“Arms Deal” controversy “will not be allowed to simply fade away”: DA

The Democratic Alliance (DA) says the decade-old controversy around the government’s R47billion Strategic Defence Package (SDP) “will not be allowed to simply fade away.”
The party’s senior member on Parliaments Standing Committee on Public Accounts (SCOPA), Eddie Trent, over the weekend welcomed raids conducted by the National Prosecuting Authority (NPA) on various people and premises last week.
Trent however chided that these “should have taken place eight years ago when well-founded allegations of corruption” had already been made against various officials and companies involved in the programme that saw South Africa acquire 50 fighter aircraft, 30 helicopters, four frigates and three submarines.  
“The DA welcomes any initiative that will ultimately lead to the matter of the Arms Deal being resolved or an independent commission of enquiry being instituted,” Trent said in a statement.
“The fact that raids are taking place now either implies that the earlier investigations into the Arms Deal were not thorough enough or else that new evidence has come to light.”
Trent also welcomed the fact that the NPA is cooperating with the United Kingdom’s Serious Fraud Office, “which is more than what occurred with the German public prosecution’s own attempt to work with South Africa.”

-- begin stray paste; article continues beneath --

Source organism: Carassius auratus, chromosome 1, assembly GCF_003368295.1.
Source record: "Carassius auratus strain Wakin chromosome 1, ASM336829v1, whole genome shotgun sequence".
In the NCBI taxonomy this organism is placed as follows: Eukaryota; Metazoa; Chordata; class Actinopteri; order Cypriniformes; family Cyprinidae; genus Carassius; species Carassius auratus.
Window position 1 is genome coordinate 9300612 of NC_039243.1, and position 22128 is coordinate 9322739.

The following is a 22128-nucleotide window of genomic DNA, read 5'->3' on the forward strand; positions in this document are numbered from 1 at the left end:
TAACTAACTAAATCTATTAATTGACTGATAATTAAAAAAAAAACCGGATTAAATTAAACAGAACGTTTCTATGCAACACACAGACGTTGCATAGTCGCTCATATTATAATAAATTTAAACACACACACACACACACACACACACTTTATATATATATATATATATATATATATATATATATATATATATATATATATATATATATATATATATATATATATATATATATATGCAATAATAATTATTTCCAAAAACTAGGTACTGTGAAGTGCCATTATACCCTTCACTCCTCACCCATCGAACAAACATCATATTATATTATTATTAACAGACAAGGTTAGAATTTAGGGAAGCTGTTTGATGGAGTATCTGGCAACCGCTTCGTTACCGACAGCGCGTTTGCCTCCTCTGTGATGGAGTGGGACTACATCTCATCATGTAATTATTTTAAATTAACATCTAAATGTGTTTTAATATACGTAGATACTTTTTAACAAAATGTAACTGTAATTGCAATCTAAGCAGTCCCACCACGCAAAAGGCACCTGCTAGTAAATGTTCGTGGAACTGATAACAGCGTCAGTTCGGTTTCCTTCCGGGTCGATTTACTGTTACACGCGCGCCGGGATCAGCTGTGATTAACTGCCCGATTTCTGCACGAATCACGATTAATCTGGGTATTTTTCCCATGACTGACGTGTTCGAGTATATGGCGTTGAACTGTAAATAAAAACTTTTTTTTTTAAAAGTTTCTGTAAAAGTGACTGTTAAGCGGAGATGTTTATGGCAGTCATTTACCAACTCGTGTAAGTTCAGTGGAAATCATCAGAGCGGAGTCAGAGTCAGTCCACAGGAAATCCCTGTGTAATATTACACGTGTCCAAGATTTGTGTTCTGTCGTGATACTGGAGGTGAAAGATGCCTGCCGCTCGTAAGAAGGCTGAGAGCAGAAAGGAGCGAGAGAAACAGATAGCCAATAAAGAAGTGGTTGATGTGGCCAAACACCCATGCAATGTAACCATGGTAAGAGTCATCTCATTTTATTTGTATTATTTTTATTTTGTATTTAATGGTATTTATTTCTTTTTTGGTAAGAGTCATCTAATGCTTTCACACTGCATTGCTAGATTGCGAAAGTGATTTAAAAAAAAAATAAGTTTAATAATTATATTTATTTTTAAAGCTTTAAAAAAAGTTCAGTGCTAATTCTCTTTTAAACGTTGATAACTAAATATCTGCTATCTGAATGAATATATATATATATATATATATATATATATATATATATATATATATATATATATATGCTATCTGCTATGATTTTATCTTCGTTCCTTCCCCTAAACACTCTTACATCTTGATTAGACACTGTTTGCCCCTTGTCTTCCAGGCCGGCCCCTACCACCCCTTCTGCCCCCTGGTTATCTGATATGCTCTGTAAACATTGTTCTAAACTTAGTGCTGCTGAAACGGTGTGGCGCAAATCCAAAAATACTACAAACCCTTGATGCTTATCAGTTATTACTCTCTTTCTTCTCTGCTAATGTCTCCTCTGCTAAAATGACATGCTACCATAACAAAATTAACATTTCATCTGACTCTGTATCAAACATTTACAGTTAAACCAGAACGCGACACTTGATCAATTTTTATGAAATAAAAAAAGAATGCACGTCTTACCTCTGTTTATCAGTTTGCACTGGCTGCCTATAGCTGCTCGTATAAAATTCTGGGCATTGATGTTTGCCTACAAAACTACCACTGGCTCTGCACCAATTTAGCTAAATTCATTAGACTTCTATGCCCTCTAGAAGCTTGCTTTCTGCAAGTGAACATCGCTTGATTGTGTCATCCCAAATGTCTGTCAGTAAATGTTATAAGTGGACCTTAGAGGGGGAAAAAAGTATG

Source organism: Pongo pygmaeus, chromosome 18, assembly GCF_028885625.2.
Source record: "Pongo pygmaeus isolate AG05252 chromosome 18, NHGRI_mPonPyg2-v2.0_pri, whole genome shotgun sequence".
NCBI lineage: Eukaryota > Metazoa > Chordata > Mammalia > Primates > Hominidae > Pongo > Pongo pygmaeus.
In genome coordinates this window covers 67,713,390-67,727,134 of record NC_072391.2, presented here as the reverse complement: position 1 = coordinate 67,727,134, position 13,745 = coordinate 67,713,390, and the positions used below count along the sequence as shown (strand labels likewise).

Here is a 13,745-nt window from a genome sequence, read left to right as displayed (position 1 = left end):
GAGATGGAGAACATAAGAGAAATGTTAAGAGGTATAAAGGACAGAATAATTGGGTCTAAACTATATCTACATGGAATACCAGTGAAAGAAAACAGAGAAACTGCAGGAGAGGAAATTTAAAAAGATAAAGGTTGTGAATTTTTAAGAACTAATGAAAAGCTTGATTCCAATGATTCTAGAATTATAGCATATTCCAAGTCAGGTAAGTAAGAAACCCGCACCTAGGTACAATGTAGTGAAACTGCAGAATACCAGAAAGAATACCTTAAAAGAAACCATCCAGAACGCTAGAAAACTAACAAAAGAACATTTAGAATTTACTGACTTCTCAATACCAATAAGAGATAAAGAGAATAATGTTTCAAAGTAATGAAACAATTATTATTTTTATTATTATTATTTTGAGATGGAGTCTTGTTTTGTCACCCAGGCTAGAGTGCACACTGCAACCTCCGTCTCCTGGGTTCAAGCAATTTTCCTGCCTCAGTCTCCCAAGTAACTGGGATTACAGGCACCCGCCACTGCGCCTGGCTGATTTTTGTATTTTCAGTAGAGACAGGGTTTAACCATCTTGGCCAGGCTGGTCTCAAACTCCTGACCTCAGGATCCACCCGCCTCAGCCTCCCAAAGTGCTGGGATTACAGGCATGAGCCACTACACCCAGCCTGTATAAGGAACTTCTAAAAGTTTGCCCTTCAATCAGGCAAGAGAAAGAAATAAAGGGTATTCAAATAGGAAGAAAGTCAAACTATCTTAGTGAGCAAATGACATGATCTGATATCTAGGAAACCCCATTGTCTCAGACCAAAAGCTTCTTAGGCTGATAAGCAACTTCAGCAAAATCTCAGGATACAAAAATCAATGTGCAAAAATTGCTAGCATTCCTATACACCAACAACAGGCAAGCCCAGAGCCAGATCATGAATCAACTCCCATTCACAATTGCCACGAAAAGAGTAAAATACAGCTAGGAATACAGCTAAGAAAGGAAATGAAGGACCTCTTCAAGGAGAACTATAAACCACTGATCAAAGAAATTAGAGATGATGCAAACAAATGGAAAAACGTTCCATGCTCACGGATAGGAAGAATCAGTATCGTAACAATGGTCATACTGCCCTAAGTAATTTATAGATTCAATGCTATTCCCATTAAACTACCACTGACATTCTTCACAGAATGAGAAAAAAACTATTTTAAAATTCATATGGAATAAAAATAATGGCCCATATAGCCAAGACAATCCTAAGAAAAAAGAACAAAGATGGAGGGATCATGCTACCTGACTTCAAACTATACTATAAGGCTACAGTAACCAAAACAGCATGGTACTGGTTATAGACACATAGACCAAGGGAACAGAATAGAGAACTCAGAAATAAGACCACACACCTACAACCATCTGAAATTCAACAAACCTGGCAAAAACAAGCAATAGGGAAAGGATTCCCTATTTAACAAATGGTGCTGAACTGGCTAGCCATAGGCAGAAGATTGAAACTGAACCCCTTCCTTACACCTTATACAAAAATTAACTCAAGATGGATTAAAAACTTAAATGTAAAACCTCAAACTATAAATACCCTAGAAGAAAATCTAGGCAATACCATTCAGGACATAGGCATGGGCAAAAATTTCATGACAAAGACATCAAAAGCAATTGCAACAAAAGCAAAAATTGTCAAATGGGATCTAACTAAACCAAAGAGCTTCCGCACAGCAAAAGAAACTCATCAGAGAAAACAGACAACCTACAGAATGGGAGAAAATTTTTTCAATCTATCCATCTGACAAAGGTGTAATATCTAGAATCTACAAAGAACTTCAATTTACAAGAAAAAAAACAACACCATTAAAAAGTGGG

He says there are a number of initiatives currently underway in relation to the SDP, “which the DA will continue to be involved in. It can be safely said that the matter of the Arms Deal will not be allowed to simply fade away.”
“The DA’s own initiative with the Standing Committee on Public Accounts (SCOPA) has yielded some positive results already.
“I have received a number of confidential submissions from members of the public in response to my request. I will be taking these submissions up with SCOPA as soon as possible.

“I have also been encouraging SCOPA’s chairperson to set aside some time in January 2009 to deal with the submissions we have received.”

SCOPA earlier this year resolved to reopen its probe into alleged irregularities surrounding the SDP and President Kgalema Motlanthe, in his first television interview after asuming office in September, said he would call into life a judicial investigation if warranted by SCOPA’s findings.    

SDP critics including CCII CEO Richard Young say previous SCOPA probes and government investigations were manipulated by former President Thabo Mbeki and some of his Cabinet to conceal irregularities and suspected wrongdoing. 

Proponents of the deal say many critics are fanning the controversy to grind an axe or promote their own agenda. The charge is particlarly pertinent to political parties as campaigning for next year’ general election, now expected in March, gets underway.